Most major cancer centers have a social worker on staff. Their job is to make sure that patients have all the resources they need to stay safe and have the best quality of life possible. They have a good knowledge of the resources available at your cancer center, and can also recommend resources in the local community.

If you are having trouble paying for treatments, a socal worker can help you access your cancer center’s financial assistance program and recommend local organizations that may be able to help. If you are having family problems or do not feel safe at home, your social worker can recommend services to support you. If you are struggling with your emotions, your social worker can refer you to mental health services.

Overall, if you have been diagnosed with CRC and have any non-medical issues that are affecting your quality of life, it’s a good idea to request an appointment with your cancer center’s social worker.

Mental health professional

It doesn’t need to be said that receiving a cancer diagnosis is extremely stressful, and treatments can be difficult — both mentally and physically. While some patients can get support from family and friends, many patients find it helpful to work with a mental health professional, such as a psychologist, psychiatrist, therapist or counselor.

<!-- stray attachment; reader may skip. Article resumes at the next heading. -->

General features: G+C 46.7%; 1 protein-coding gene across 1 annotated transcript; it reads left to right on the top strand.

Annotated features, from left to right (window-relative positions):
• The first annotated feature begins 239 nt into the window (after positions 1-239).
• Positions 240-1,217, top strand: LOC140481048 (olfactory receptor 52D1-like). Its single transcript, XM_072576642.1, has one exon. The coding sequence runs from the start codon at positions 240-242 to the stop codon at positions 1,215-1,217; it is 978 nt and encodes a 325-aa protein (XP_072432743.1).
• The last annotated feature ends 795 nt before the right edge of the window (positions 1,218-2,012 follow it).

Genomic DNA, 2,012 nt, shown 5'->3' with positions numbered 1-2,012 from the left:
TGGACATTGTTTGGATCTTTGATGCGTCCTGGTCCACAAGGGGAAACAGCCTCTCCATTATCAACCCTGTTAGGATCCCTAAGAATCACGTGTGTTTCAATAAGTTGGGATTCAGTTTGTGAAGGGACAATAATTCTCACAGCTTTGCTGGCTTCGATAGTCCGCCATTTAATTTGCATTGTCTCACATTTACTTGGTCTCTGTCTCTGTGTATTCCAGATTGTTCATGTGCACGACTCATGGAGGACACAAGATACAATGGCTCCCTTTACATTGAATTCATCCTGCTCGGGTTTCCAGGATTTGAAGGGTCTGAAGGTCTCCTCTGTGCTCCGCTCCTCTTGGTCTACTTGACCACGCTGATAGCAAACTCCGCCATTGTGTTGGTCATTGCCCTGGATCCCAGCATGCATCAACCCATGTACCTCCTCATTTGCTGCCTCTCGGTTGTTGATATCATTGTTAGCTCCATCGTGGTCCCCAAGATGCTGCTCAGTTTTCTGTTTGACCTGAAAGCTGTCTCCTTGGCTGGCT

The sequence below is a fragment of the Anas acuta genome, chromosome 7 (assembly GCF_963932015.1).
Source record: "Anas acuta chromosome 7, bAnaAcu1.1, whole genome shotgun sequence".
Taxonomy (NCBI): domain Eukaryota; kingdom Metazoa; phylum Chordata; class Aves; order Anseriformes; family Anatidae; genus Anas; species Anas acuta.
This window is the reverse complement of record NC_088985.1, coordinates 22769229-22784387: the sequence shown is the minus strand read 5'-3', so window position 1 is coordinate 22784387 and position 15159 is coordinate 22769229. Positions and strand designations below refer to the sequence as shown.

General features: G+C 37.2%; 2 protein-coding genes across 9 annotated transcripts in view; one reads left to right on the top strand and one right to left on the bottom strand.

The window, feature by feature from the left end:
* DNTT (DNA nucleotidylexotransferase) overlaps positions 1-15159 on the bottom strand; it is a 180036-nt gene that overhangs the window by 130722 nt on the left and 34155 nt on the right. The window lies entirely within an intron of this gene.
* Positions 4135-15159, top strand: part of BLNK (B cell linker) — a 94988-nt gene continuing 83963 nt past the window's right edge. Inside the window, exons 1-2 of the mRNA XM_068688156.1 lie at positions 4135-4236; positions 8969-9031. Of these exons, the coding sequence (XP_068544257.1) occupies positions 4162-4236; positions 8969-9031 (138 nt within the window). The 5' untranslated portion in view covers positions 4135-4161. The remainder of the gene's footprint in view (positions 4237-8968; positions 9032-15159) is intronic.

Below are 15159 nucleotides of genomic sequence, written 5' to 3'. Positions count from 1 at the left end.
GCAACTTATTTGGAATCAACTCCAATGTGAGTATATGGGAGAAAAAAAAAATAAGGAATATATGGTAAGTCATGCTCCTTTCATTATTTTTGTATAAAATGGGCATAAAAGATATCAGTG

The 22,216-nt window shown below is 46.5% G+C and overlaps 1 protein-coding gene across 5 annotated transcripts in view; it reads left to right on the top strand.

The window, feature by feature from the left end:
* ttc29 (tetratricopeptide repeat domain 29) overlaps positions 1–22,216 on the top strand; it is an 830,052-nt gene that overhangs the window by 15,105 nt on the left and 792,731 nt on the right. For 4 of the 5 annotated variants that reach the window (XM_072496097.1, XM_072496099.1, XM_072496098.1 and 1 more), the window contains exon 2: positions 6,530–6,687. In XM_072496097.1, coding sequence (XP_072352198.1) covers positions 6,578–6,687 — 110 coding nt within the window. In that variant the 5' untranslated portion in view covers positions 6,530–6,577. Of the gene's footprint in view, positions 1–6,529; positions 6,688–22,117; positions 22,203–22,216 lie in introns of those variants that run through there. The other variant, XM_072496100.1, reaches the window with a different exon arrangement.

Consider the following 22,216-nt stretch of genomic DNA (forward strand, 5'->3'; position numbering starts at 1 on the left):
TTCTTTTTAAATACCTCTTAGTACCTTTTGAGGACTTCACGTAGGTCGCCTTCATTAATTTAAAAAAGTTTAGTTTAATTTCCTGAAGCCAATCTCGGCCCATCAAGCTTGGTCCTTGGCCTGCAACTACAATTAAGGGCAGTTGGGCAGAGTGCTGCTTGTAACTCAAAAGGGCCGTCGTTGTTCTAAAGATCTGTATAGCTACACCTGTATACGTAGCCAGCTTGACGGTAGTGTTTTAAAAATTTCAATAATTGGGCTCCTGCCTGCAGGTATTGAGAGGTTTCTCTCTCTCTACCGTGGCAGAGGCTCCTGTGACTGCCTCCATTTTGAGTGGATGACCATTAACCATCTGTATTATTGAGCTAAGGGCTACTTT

If you are struggling to cope, do not feel shy about reaching out for help. Ask your oncologist, PCP, or social worker at your cancer center what resources are available to you. They should be able to refer you to a mental health professional at your cancer center, or point you in the direction of support groups and organizations in your local community.

If you were diagnosed with a mental health issue prior to being diagnosed with cancer — or diagnosed during your treatment — it’s important to have a mental health professional as an integral part of your care team.

Managing both a mental health and cancer diagnosis?

Join us in one of our COLONTOWN Facebook groups:

  • Our Safehaven group is for patients who have a specific mental health diagnosis and have also been diagnosed with CRC.

Want to join? Fill out the registration form here.

Genetic counselor

If your oncologist recommends germline testing, you will meet with a genetic counselor. Germline testing is a blood test that checks for heritable gene mutations present in all cells of your body — including the tumor.

This is used to determine if you have gene variations that might put you and your immediate family members at greater risk of getting cancer. Once the results are available, you will have an appointment with a genetic counselor to help you interpret the results.

These types of tests are usually recommended for patients with a family history of cancer or patients who are diagnosed under 45 years of age. If you have any questions about whether germline testing is appropriate for your situation, ask your oncologist. If you want to learn more, check out our section on germline testing.

Want to learn more? Want to hear about other people’s experiences with second opinions? Need a recommendation for a top surgeon?

Join us in Colontown, where we discuss the answers to all of these questions and more! Fill out the registration form here.